In Syria, balls are ‘in the air, but no juggler’

Aleppo, one of the most important fronts of Syrian civil war, became a ''ghost town'' after heavy attacks by Assad's forces. The city'­s population has decreased by nearly half since start of the Syrian civil war AFP

The international community is “completely blocked” in Syria, says former diplomat Yves Besson. In the meantime, rebels as well as the Syrian government are trying to consolidate their positions with the support of neighbouring countries.

This content was published on July 21, 2013
Frederic Burnand,

Syria’s 28-month-old conflict began with peaceful protests that met a violent response from the forces of President Bashar al-Assad, gradually igniting an insurrection that has cost up to 100,000 lives.

Now, one of the scenarios established at the end of June by the International Crisis Group (ICG), a Brussels-based think tank which focuses on the prevention and resolution of armed conflicts, is playing out.

In a report titled Syria’s Metastasising Conflicts, ICG said “a fourth option – in which allies give both sides enough to survive but not prevail – would perpetuate a proxy war with Syrians as primary victims. It is the present stage and the likeliest forecast for the foreseeable future”.

This view is shared by former Swiss ambassador and Middle East expert Yves Besson. He is still in touch with the region via the Swiss Association for Euro-Arab-Mediterranean Dialogue, of which he is co-founder. Is anything moving on the diplomatic front?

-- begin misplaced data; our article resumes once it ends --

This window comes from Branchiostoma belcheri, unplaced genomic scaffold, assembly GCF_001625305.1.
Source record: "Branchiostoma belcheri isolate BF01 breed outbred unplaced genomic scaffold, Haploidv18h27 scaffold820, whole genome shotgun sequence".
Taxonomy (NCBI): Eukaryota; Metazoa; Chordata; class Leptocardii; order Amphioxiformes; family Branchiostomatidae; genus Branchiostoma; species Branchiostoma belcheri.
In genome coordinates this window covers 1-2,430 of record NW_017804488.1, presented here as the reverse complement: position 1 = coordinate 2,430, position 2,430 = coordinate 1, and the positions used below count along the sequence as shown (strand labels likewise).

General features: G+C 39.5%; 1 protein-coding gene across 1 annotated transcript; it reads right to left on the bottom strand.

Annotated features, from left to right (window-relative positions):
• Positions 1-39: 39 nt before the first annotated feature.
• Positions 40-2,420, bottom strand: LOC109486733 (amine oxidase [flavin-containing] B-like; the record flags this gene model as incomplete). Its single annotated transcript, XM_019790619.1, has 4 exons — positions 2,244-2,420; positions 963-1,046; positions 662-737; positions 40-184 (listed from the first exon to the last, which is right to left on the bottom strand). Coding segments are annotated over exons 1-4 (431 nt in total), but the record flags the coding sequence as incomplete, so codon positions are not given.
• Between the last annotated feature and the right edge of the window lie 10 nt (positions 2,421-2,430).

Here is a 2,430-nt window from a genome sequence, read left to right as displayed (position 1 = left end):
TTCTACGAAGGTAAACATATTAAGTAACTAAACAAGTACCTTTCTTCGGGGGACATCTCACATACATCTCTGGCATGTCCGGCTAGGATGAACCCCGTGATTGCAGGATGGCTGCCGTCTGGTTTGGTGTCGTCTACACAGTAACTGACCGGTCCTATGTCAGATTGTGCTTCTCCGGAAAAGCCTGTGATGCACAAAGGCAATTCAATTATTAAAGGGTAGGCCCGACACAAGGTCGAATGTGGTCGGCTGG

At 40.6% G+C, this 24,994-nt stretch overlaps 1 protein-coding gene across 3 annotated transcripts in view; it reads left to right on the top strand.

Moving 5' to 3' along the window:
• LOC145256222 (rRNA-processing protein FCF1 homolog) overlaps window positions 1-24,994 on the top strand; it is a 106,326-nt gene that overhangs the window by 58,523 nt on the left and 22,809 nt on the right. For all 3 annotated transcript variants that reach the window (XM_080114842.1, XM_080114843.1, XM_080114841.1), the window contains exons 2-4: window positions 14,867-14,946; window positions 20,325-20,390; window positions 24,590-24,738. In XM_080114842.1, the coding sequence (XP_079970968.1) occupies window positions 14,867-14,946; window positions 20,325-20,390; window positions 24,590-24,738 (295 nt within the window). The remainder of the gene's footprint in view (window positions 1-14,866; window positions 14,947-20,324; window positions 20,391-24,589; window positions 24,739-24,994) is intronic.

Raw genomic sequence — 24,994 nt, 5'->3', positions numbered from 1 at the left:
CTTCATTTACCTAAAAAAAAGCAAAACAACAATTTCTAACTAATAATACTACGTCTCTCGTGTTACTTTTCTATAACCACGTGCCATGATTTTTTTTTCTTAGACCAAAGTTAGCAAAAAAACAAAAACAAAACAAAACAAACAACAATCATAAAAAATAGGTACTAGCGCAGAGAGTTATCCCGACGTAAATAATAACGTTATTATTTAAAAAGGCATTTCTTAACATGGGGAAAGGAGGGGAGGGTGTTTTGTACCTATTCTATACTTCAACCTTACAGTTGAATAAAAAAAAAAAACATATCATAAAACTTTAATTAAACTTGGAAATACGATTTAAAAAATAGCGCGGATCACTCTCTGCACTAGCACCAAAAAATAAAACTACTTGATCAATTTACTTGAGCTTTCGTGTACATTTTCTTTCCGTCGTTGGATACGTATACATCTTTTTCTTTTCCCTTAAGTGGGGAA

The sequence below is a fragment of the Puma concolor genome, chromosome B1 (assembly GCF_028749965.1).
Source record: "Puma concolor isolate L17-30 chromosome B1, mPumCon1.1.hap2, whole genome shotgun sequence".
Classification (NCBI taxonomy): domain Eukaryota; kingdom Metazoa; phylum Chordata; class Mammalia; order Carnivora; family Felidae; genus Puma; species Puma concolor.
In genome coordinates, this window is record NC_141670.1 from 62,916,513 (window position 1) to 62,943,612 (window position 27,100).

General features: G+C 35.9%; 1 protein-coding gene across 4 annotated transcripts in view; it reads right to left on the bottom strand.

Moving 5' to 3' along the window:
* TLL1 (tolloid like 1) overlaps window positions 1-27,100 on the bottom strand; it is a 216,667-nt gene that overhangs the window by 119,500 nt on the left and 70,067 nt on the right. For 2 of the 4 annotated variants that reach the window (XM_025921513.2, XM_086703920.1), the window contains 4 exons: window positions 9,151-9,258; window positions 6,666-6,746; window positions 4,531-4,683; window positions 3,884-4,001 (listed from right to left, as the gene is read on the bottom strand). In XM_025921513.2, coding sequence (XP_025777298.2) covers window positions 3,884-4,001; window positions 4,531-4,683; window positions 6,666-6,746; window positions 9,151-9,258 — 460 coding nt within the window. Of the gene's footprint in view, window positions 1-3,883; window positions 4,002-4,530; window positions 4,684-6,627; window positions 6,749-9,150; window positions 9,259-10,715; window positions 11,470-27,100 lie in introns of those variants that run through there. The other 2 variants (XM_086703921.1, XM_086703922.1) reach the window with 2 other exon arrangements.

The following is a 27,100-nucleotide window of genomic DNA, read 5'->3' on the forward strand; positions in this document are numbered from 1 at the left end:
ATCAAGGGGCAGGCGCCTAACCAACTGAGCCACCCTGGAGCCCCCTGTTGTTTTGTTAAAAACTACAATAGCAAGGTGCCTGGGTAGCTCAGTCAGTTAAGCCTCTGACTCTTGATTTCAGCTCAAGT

Yves Besson: The West isn’t intervening, apart from a bit of humanitarian action. Their diplomacy calling for the departure of Assad, failing which the West would deliver weapons to the rebels, never took off. Assad’s still in position and hardly any weapons made it to the rebels.

Until now, the policy of the United States in the region is badly defined or incoherent, as seen with the ousting of Egyptian President Mohamed Mursi. Washington had supported him wholeheartedly, only to dump him after the military coup. This earned criticism for the US from all political sides in Egypt.

The international community and its institutions are therefore completely blocked. The only ones to intervene in Syria are Russia, Iran and China. [Russia and Iran] did this by supporting militarily [the Syrian capital] Damascus and by blocking Western initiatives at the UN Security Council.

The situation, at a glance

  • An estimated 7.8 million Syrians need humanitarian aid, half of them children.
  • 1.8 million Syrian refugees have fled to countries in the region; 6,000 leave Syria every day.
  • Lebanon has seen a 460% increase in the number of Syrian refugees since the beginning of 2013. By the end of the year, there will be 1.2 million Syrians seeking refuge in Lebanon – a quarter of the Lebanese population.
End of insertion What are the consequences of this Western failure?

Y.B.: The regional actors are free to intervene on the ground, whereas previously, they followed the line imposed by the leading powers.